Boys Night Out Part 1
A few weeks back one of my colleagues at the Centre For Human Resource Management arranged a “boys night out” and several venues were put forth as possibilities. A place was chosen that offered a great special on ribs – a full rack, with fries for $9.99. Arriving late I had no time to consider the full menu, but the server was prompt and I ordered the special. Shortly thereafter she returned and asked me if I would like a beverage. I indicated I would and it wasn’t long before she came by with my beer, and then again returned with my rack. Over the course of the evening, I couldn’t help but notice that there seemed to be something different about my server each time she returned to the table. In fact there was – she was four different people. This I discerned mostly by looking at the name tags. It’s not just that they all wore the same outfit; they actually looked remarkably similar.
Having a corporate look, or image, is not new. The Disney Corporation, for example, is quite clear in its requirements that employees have “the Disney Look”. In the restaurant trade it may be the tux of a high end steak house, or the polyesters and hats of fast food franchises; but, uniforms are common place. The Hooter’s (the venue of our outing) uniform is described at http://www.hooters.to/torontodowntown/employment.php It would appear that the uniform and the “Hooters look” is a major component of the corporate image. Indeed, on the American site this is made clear:
The "nearly world famous" Hooters Girls are the cornerstone of the Hooters concept, and as part of their job, these all-American cheerleaders make promotional and charitable appearances in their respective communities. Hooters hires women who best fit the image of a Hooters Girl to work in this capacity. The chain hires both males and females to work in management and host, staff, service bar, and kitchen positions. The Hooters Girl uniform consists of orange shorts and a white tank top. Pantyhose and bras are required.
Several questions arise, the first, one that my students ask all the time, is whether the company can hire on the basis of looks. The short answer is yes. The concept of lookism, discrimination on the basis of physical attractiveness, is not something that has received much judicial attention in Canada, nor likely in any other jurisdiction. Though, a recent book by Stanford professor, Deborah Rhode, called The Beauty Bias, suggests that it should be the next rights issue to be tackled. Just this past September a lawsuit was filed in the U.S. by Shirley Ivey who alleges that her boss didn’t promote her at the Department of Consumer and Regulatory Affairs in Washington because she wasn’t pretty enough. At the other end of the spectrum, Citibank employee Debrahlee Lorenzana apparently sued on the basis that she was fired for being too attractive. There is no doubt that choosing one person on the basis of his or her looks over another is discrimination; the question is whether it is illegal discrimination-- that is discrimination based on one of the prohibited grounds in the Human Rights Code. For example, if the restaurant hired only blonde haired, blue eyed servers, then they would likely be discriminating on the basis of race, ancestry or place of origin. Though the web page linked above does not appear to show any racial diversity, there was, I discovered on further investigation, such diversity at the location chosen by my colleague.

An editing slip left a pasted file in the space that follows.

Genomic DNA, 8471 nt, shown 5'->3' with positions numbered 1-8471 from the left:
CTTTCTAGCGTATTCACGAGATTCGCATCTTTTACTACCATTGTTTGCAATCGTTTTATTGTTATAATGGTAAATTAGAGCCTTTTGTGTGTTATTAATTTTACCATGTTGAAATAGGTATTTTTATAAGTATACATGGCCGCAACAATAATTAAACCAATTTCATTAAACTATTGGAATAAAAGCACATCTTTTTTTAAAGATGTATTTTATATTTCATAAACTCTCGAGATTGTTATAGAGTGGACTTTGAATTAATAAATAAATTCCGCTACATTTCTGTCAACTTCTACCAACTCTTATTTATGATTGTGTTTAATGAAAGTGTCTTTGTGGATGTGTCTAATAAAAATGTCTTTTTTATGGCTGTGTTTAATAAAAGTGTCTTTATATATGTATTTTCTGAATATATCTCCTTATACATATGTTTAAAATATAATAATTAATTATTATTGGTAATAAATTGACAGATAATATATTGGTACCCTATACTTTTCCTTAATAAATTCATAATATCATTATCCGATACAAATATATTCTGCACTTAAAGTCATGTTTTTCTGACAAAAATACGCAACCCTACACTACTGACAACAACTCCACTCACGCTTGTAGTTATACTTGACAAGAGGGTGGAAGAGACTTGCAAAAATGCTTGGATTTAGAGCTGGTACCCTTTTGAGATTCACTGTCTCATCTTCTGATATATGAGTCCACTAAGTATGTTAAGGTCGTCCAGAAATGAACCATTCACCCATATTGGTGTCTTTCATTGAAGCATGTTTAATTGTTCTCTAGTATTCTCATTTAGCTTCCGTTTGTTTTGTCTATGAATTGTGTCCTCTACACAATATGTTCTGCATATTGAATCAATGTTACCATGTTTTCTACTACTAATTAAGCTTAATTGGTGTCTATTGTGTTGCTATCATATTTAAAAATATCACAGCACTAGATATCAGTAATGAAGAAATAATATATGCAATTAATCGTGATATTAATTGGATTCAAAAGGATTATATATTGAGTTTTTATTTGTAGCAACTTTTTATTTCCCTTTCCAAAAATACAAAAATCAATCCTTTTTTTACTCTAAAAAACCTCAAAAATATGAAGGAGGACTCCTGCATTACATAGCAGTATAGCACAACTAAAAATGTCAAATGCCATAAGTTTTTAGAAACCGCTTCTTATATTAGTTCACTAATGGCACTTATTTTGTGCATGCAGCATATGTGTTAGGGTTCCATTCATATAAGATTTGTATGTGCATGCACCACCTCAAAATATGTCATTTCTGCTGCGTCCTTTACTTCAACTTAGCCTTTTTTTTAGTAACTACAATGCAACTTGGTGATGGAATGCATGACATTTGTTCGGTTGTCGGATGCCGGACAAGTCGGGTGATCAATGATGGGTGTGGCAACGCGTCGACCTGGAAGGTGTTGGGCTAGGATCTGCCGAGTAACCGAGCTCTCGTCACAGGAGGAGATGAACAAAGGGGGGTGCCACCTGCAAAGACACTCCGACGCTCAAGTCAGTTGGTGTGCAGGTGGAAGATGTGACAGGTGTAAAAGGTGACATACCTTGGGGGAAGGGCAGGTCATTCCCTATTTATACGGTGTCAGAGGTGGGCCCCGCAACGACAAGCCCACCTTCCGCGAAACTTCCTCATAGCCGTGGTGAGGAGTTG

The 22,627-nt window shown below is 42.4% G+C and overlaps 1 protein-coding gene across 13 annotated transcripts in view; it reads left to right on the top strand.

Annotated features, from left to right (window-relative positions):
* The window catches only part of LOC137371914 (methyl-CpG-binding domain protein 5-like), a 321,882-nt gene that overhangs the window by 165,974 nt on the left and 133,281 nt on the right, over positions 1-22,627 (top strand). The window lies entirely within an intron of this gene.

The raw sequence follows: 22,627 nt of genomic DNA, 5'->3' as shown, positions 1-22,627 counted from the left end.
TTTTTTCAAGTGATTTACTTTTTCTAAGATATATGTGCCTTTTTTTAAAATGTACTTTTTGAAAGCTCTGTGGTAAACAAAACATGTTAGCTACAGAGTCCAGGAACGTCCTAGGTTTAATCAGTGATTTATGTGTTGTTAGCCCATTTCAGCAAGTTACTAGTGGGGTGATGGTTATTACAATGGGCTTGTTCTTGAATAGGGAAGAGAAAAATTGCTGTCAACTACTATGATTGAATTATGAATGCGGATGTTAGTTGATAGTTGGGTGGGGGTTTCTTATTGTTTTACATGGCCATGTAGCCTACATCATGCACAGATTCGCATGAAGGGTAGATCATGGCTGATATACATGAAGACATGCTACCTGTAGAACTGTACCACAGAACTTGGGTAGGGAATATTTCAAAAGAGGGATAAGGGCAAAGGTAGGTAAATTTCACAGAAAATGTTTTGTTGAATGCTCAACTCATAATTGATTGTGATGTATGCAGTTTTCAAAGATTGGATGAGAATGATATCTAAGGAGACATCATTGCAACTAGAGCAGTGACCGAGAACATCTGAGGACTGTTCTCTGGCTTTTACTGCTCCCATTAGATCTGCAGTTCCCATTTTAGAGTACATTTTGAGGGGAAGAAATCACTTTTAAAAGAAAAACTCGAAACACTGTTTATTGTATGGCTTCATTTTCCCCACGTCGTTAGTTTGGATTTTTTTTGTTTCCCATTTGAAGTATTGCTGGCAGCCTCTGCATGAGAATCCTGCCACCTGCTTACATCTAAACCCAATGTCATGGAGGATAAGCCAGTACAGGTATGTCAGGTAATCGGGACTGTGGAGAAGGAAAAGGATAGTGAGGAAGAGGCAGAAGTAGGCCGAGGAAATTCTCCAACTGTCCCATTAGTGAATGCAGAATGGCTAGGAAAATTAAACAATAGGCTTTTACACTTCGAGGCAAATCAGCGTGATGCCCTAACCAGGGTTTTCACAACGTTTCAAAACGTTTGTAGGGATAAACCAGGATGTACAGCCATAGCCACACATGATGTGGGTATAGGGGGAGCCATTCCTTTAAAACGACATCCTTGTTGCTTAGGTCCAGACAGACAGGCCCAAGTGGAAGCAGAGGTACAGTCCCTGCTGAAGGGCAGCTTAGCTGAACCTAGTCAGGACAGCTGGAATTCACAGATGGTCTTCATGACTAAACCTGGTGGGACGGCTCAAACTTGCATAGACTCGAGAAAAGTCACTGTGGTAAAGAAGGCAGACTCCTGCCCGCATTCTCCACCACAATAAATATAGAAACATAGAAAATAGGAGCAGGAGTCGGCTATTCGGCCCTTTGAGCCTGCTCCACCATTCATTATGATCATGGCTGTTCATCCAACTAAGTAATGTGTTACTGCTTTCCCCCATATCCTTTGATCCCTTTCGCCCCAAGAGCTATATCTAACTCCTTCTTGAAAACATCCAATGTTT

In this regard, clothing retailer Abercrombie and Fitch recently settled a class action law suit for in excess of $40 million on the basis that its look based hiring policy did discriminate on the basis of race.
Discrimination on the basis of religion may also be a possibility in that the uniform would not be acceptable as appropriate dress to serious adherents of a number of different religious groups. Again Abercrombie has recently been named as a defendant in a lawsuit where it allegedly terminated a Muslim employee for refusing to remove her hijab.